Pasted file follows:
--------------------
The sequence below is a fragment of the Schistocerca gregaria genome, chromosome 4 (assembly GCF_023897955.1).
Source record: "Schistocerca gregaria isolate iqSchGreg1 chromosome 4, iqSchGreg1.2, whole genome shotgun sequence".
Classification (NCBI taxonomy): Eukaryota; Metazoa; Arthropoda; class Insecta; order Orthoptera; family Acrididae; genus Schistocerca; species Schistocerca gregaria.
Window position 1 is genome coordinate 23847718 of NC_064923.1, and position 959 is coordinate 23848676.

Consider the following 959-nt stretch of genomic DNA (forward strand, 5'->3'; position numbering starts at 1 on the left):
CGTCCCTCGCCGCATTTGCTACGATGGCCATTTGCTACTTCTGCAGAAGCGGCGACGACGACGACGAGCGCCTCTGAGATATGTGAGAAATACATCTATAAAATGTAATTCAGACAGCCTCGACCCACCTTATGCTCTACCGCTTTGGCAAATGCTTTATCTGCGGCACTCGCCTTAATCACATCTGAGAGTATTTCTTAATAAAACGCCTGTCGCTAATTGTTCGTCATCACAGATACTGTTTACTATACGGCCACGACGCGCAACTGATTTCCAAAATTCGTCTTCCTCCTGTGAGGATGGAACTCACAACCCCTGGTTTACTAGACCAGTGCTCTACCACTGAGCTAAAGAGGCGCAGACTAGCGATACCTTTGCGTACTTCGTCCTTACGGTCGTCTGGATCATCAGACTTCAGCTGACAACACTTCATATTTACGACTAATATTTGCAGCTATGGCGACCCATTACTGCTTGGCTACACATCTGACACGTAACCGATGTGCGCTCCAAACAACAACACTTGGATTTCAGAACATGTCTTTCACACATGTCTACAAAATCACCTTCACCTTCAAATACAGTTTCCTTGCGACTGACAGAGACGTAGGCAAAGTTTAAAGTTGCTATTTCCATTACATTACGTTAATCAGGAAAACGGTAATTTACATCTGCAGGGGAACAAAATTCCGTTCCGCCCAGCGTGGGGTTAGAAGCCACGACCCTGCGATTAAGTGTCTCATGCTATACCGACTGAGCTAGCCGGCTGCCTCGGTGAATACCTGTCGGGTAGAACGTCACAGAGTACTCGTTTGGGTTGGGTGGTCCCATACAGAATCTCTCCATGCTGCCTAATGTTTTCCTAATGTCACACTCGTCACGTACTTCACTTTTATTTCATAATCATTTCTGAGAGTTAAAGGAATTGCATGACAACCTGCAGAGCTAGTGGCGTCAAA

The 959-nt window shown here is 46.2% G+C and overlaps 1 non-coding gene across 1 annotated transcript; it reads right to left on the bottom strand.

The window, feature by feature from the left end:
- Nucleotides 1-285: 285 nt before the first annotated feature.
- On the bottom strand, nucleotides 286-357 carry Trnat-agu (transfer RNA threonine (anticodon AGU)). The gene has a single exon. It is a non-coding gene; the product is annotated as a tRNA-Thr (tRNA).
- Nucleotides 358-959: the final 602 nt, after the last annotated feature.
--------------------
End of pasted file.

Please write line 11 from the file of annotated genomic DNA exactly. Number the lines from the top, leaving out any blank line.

- Nucleotides 358-959: the final 602 nt, after the last annotated feature.